Art of Column Writing
By Suzette Martinez Standring
NSNC 2004-06 President
Writing brings satisfaction, but are enough people reading our columns?
A negative twist to Saturday Night Live’s Stuart Smalley plays in my head, “My ‘likes’ aren’t good enough. My blog posts aren’t smart enough and, doggone it, my Twitter feed is too low.”
Recently, I read The Icarus Deception: How High Will You Fly by Seth Godin, who wrote:
Welcome to the connection economy. The value we create is directly related to how much valuable information we can produce, how much trust we can earn, and how often we innovate.
Hey, that’s what columnists do.
According to Godin, in this age of instant connection, more than ever, relationship feels rare and, therefore, is more highly valued. We columnists have an advantage since our art is to get people to care. We ease loneliness, guide decision-making, interpret confusing events, make the unfamiliar safe, make readers laugh, or give them pause.
Pete Hamill (NSNC’s 2005 lifetime achievement recipient) once said, “If readers come away saying, ‘I never thought of it that way’ or ‘I never knew that’ then I will have done my job.”
On schedule, we say, “Check this out with me” and readers feel they know us.
We care about being read, and how to be read by more. When we see cheap nonsense go global, it’s tempting to water down substance in favor of flash. Originality, both in viewpoint and voice, is a standout asset, yet everywhere homogeneous writing is like urban sprawl, unwanted but accepted.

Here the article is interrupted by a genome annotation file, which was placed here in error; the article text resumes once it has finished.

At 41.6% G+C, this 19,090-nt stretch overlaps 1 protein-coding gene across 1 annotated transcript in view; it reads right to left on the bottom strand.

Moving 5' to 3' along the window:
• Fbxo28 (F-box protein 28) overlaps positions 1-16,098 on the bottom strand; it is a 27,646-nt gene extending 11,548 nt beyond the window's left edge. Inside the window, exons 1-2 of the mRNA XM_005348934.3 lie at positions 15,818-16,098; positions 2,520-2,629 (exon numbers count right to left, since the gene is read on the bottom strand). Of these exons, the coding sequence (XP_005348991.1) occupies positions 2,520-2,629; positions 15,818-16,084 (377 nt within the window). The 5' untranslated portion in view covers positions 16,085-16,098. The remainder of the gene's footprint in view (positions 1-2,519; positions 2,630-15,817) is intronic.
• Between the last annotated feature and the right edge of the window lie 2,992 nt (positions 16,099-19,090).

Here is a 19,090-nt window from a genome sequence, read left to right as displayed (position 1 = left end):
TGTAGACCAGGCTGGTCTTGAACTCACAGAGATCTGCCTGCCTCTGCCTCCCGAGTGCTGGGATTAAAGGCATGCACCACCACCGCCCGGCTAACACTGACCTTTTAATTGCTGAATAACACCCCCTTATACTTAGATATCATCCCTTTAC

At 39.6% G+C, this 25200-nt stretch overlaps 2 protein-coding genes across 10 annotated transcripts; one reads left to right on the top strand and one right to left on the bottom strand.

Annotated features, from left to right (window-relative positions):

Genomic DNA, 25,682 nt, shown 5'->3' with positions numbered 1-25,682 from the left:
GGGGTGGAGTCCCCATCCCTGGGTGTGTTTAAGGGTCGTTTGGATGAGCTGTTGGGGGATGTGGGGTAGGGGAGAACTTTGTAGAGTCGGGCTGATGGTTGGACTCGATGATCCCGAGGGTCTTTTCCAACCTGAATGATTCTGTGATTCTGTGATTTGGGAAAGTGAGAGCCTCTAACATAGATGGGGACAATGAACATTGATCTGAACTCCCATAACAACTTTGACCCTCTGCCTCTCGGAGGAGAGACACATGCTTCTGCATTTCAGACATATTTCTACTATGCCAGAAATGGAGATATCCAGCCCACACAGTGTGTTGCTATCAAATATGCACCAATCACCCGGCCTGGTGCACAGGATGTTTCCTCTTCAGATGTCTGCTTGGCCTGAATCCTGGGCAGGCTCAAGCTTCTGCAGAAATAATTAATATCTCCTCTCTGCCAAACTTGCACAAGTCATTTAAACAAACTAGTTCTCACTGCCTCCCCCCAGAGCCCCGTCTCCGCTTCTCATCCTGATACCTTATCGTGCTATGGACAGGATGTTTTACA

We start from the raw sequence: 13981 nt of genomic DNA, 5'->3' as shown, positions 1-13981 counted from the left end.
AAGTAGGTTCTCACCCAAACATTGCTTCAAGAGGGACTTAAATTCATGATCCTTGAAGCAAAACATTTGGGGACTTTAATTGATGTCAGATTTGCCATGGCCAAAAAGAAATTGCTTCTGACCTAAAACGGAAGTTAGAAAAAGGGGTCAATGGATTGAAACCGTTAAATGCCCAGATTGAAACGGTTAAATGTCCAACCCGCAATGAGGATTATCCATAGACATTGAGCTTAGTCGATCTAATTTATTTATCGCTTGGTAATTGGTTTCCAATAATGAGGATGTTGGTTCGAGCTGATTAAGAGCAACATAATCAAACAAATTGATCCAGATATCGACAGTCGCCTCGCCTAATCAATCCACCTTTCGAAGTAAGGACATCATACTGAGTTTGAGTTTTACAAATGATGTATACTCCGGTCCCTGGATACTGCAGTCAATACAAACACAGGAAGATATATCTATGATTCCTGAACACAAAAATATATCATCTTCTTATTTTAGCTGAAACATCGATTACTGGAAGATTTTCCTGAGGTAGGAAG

The artifice required to hook passing eyeballs — sensationalism and mean-spiritedness — cheapens one’s column writing purpose. (But look how they went viral!) It’s tempting to play to the stats, to see validation (or rejection) in Facebook likes and Twitter tweets.
What is your mission as a columnist? Staying true to it preserves your originality.
Often work shared on Facebook’s Columnists’ Clubhouse is a reinforcement of refreshing and insightful takes on news and life. Daily I learn what authenticity, or hilarity, and most certainly, what bravery looks like on a page from you, my friends and colleagues.
I found it reassuring when Seth Godin wrote:
Part of your hard work is to shun the nonbelievers and to focus on the audience of your choice. The mass marketers and the industrialists need everyone. You don’t. You merely need to matter to a few. The dangerous addiction is to keep expanding the audience until we find people who hate our work. And then our reflex is to listen to those people, to the haters, to the exclusion of those we sought to serve in the first place.
You know your readers, and your column makes a difference to them. “Likes” and social media stats have their place, but the goal was never to snag eyeballs, but to reach readers’ hearts.
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